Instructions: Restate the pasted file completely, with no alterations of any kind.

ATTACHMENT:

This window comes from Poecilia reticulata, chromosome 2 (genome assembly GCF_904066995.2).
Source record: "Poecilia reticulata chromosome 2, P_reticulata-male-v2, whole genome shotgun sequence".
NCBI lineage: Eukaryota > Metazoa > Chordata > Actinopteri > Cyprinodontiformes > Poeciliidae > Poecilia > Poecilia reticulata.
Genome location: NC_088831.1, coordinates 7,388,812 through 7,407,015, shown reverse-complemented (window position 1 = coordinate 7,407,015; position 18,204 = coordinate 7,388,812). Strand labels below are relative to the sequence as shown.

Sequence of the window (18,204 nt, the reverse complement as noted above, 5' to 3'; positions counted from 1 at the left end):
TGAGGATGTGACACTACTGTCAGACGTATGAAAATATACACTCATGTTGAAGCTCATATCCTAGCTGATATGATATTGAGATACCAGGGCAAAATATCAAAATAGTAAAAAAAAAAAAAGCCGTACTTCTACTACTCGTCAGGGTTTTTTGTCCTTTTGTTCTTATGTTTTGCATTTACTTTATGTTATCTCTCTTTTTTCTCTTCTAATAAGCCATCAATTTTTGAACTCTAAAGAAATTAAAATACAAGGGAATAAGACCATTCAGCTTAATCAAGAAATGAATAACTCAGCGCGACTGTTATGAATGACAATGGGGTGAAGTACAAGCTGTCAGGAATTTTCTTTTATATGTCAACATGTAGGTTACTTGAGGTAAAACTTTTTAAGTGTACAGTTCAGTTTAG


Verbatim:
This window comes from Poecilia reticulata, chromosome 2 (genome assembly GCF_904066995.2).
Source record: "Poecilia reticulata chromosome 2, P_reticulata-male-v2, whole genome shotgun sequence".
NCBI lineage: Eukaryota > Metazoa > Chordata > Actinopteri > Cyprinodontiformes > Poeciliidae > Poecilia > Poecilia reticulata.
Genome location: NC_088831.1, coordinates 7,388,812 through 7,407,015, shown reverse-complemented (window position 1 = coordinate 7,407,015; position 18,204 = coordinate 7,388,812). Strand labels below are relative to the sequence as shown.

Sequence of the window (18,204 nt, the reverse complement as noted above, 5' to 3'; positions counted from 1 at the left end):
TGAGGATGTGACACTACTGTCAGACGTATGAAAATATACACTCATGTTGAAGCTCATATCCTAGCTGATATGATATTGAGATACCAGGGCAAAATATCAAAATAGTAAAAAAAAAAAAAGCCGTACTTCTACTACTCGTCAGGGTTTTTTGTCCTTTTGTTCTTATGTTTTGCATTTACTTTATGTTATCTCTCTTTTTTCTCTTCTAATAAGCCATCAATTTTTGAACTCTAAAGAAATTAAAATACAAGGGAATAAGACCATTCAGCTTAATCAAGAAATGAATAACTCAGCGCGACTGTTATGAATGACAATGGGGTGAAGTACAAGCTGTCAGGAATTTTCTTTTATATGTCAACATGTAGGTTACTTGAGGTAAAACTTTTTAAGTGTACAGTTCAGTTTAG